The time has come for those of you outside New York to get your hands on some of these Brettanomyces strains!
The list of things I have for you stands thus:
WY Berliner Blend Isolate – OUT
Cantillon Iris Isolate C1 – OUT
Cantillon Iris Isolate C2 – OUT
Cantillon Iris Isolate C3 – OUT
Some of them have labels dated May 26, 2012. Don’t be alarmed. I simply had some old leftover labels and stuck them on because I don’t like them just laying around. All of them were aliquoted on October 20, 2012.
As much as I’d love to be able to just give these things away, unfortunately there are shipping costs, so let’s make it 10 bucks for the shipping. Email me at firstname.lastname@example.org with what you want and your address and we’ll arrange the shipping. Don’t be shy. If you want all 4 strains feel free to say so. Shipping will still be the same. If you’d like to trade yeasts, that would also be cool. I’m currently on the look out for Brett c, Brett l, Brett “Drie” and Lactobacillus brevis. Pure cultures preferable, but not an absolute must. If you have some other interesting strains, by all means let me know.
Observations thus far:
C1: Based on what I heard from a couple of people this strains ferments fast and produces some acid. It was described as very bright, very tart and lemony. I have not yet tried it myself and will do so shortly. Tasting the starter leftovers didn’t tell much beyond that it’s not unpleasant.
C2: No reports yet and I have not tried it. The starter still emits that forest strawberry aroma.
C3: I currently have 2 beers fermenting with it being the sole fermenting organism. I’ve been smelling airlocks daily and even though the beers are different and have heavy late hops (3 oz of Strisselspalt vs 3 oz of Callypso + 6 oz of orange/lemon/lime peels) they share a lot of similarities in smell, which must be the yeast. For about the first week the beers smell very sulfurous and even vomity. After about 1 week it changes to kind of a sweet, dark berry kind of thing. A couple of days later there is so much pineapple that I was able to smell it just by walking near the fermentor. Pineapple gradually gives way to mango and orange kind of smells. After that it subsides and lets hops and other smells appear, but still retaining a strong pineapple/mango/orange character. Another interesting thing is the way it ferments. If you watch it close enough, you’ll see that it first forms a film on the surface of the wort and the first bubbles are filmy. Then it becomes a snowy white beautiful foam and then the hops and hot break start coming up and it all turns into the ugly mess we all know and love. It bubbles and bubbles and bubbles like every second for weeks. One of the beers had OG of 1.033 and it bubbled for nearly 3 weeks straight. Another one was 1.056 and also bubbled for nearly 3 weeks. And now the weirdest thing. At some point the krausen just drops like a rock. It’s literally goes from thick sludge to nothing in a matter of hours and that’s when the pineapple smell starts appearing, and it still keeps bubbling just as it did with krausen. It’s almost like they just go under and turn into bottom fermenters. Just weird… I suspect that this is due to their seemingly high flocculation property. There were 4 starters standing in front of me and C3 seems to fall out and leave clear beer the fastest, followed by C1 and then C2 being the slowest flocculator of the Iris isolates. I have not yet tasted the beers or measured FG, but I will keep you updated for sure. It should be noted that around the time of the pineapple appearance the heat got turned on in my building and I came home to find them bubbling at 82 degrees (they were right by the heater). Next day I could smell the pineapple from a few feet away. Perhaps all this fruitiness becomes really low and calm with age and the vinous character appears later like it did with the original primary isolate culture after a few months…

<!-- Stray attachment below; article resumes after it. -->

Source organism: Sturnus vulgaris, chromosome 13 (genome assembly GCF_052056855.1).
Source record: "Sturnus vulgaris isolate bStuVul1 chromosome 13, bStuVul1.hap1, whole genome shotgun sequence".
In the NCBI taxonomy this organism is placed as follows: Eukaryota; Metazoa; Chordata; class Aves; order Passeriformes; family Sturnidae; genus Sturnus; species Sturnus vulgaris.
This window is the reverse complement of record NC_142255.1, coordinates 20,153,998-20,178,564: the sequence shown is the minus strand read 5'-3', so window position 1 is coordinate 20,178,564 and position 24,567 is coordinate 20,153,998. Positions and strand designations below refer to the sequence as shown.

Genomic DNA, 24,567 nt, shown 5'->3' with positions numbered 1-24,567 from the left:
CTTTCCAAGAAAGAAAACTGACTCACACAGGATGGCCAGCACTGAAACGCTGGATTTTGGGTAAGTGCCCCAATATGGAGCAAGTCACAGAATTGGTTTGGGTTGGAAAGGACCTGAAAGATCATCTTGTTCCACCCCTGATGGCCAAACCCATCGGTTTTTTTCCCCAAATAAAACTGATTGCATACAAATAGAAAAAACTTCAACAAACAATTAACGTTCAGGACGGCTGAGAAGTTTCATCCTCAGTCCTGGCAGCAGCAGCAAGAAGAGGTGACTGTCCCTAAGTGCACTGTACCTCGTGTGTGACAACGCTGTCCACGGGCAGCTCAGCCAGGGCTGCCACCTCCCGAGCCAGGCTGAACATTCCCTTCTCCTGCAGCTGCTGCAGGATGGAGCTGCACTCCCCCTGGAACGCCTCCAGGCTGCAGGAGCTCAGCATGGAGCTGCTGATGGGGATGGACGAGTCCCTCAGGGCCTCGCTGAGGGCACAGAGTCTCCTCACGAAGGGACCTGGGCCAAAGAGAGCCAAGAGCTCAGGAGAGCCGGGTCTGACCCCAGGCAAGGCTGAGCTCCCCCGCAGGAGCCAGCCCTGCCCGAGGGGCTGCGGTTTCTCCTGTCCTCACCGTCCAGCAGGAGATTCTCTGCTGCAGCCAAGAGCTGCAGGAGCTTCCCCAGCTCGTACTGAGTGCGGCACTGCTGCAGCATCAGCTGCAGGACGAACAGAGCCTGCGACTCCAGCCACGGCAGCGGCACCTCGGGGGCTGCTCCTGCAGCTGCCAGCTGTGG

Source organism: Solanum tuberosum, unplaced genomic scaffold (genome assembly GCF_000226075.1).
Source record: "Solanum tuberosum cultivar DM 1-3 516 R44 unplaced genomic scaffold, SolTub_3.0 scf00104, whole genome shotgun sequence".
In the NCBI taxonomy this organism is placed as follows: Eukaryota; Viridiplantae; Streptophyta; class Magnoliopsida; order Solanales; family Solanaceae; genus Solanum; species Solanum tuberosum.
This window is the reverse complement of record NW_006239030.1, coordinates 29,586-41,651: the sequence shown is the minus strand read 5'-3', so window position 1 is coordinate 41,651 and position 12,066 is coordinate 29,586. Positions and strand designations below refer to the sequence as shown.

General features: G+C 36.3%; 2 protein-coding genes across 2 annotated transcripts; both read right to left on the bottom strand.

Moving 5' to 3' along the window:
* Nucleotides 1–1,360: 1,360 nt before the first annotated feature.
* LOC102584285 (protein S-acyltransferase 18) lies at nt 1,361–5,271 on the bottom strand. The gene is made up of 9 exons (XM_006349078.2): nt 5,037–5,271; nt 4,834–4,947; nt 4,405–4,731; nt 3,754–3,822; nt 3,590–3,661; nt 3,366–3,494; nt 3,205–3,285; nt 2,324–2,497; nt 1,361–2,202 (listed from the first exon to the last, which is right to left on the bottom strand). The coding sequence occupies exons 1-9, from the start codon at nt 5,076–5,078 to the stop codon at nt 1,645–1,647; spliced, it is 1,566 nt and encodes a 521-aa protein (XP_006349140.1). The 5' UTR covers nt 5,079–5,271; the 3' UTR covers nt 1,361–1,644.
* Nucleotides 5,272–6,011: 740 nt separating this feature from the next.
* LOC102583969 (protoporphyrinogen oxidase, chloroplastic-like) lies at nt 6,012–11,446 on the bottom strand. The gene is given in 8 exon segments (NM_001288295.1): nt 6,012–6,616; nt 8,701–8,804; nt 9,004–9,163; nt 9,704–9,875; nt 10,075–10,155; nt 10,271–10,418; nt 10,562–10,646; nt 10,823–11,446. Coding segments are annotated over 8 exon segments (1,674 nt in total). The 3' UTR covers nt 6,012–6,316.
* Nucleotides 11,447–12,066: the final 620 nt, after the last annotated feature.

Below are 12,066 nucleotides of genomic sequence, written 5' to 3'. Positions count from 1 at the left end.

I imagine their alcohol tolerance is alright since they managed to survive in a 5%abv beer for 5 years.
Can’t say anything about the Berliner Brett (which I still suspect is Brett a, that WYeast used to sell once upon a time) because I noticed that the flask cracked and I just let it sit and slowly churn away without spinning so as to not break it. It’s kind of the reason for this delay as the Cantillon strains have long since finished fermenting.
These cultures aren’t high enough in cell counts to pitch directly into wort unless you’re adding it into secondary or mixing with something else. If you intend to use them in 100% Brettanomyces beer you should make a starter and treat it as you would your normal Saccharomyces. Experts in all-Brett fermentation recommend higher, lager-like pitching rates and I would follow that advice.
As before, should your beer turn out poisonous or disgusting I am not to blame. Use at your own risk. And please tell me how you used them, what beers, what observations you made and how the beers turned out (sending me a bottle will earn you brownie points).